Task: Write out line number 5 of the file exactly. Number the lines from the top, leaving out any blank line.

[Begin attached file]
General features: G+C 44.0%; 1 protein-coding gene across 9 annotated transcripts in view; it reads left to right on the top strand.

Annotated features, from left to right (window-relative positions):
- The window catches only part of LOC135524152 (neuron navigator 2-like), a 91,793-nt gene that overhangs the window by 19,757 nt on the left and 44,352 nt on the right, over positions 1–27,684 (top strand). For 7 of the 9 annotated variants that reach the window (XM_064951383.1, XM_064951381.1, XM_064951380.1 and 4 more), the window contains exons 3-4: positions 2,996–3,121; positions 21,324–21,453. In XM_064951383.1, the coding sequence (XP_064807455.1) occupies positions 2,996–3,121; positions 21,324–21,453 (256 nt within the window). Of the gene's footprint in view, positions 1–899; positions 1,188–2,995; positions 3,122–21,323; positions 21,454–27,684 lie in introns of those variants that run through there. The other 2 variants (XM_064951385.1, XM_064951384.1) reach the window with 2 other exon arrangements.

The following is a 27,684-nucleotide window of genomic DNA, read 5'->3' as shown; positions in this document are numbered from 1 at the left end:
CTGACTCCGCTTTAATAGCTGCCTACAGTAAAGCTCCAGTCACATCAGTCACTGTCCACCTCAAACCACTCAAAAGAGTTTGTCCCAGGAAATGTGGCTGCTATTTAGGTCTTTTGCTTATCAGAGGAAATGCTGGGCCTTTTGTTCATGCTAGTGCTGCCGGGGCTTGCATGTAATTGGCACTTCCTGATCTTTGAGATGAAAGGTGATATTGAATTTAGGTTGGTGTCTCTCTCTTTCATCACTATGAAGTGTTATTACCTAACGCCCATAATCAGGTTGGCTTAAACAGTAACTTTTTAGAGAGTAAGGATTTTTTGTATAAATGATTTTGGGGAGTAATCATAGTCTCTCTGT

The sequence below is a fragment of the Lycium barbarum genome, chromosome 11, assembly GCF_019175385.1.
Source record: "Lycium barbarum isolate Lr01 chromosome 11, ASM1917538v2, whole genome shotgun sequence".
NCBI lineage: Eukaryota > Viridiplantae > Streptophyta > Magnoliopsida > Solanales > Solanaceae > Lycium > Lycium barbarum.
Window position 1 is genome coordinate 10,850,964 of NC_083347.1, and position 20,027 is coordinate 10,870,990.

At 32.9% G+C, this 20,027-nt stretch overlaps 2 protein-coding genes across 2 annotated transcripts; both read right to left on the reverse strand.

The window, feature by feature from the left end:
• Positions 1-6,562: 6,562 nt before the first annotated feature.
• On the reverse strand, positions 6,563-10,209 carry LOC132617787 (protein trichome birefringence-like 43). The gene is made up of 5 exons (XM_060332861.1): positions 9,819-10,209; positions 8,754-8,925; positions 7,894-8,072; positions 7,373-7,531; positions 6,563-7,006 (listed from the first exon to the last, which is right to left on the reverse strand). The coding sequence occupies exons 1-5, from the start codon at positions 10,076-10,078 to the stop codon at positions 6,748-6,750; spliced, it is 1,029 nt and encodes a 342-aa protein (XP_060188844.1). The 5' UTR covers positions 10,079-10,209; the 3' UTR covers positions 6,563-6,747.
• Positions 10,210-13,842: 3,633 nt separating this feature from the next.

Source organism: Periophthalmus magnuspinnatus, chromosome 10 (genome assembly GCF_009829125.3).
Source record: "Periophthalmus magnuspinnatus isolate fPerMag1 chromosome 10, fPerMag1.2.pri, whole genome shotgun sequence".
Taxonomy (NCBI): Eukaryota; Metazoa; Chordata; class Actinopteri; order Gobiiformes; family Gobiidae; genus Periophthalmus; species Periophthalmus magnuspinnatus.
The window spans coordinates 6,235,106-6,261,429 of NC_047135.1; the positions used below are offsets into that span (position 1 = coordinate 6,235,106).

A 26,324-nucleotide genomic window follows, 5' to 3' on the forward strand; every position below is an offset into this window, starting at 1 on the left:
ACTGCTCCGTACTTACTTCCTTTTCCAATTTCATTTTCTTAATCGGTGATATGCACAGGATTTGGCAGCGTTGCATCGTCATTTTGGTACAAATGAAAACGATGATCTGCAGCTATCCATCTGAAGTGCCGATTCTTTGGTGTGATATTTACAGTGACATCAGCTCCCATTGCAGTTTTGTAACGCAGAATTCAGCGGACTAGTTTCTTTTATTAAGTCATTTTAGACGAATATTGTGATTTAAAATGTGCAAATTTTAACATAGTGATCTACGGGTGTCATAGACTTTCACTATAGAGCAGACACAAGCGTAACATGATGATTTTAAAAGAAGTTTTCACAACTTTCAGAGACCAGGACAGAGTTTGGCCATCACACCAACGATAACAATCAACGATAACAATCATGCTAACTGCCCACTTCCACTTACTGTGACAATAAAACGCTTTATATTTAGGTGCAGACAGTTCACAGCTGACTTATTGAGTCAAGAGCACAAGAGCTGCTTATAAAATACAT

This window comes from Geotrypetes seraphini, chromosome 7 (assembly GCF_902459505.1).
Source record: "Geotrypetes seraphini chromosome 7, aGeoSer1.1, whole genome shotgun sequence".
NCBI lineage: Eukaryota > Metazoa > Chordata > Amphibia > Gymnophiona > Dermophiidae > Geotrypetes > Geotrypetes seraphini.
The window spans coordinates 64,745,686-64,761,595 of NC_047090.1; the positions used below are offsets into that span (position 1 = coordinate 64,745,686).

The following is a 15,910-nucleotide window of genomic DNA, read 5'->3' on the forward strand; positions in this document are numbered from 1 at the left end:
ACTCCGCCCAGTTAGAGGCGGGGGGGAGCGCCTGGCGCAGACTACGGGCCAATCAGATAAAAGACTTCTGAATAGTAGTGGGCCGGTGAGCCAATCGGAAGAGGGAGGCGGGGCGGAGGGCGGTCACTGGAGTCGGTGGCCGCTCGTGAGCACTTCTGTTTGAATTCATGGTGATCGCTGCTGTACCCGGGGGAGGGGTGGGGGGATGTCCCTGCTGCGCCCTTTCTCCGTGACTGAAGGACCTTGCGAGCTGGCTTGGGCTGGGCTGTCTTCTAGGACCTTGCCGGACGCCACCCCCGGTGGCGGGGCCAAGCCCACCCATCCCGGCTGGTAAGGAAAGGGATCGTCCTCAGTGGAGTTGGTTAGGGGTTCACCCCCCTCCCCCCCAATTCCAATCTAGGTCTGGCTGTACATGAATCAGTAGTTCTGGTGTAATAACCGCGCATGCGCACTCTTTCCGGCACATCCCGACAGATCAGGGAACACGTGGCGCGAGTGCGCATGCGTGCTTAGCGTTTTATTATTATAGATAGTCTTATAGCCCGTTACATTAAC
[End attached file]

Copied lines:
CTGACTCCGCTTTAATAGCTGCCTACAGTAAAGCTCCAGTCACATCAGTCACTGTCCACCTCAAACCACTCAAAAGAGTTTGTCCCAGGAAATGTGGCTGCTATTTAGGTCTTTTGCTTATCAGAGGAAATGCTGGGCCTTTTGTTCATGCTAGTGCTGCCGGGGCTTGCATGTAATTGGCACTTCCTGATCTTTGAGATGAAAGGTGATATTGAATTTAGGTTGGTGTCTCTCTCTTTCATCACTATGAAGTGTTATTACCTAACGCCCATAATCAGGTTGGCTTAAACAGTAACTTTTTAGAGAGTAAGGATTTTTTGTATAAATGATTTTGGGGAGTAATCATAGTCTCTCTGT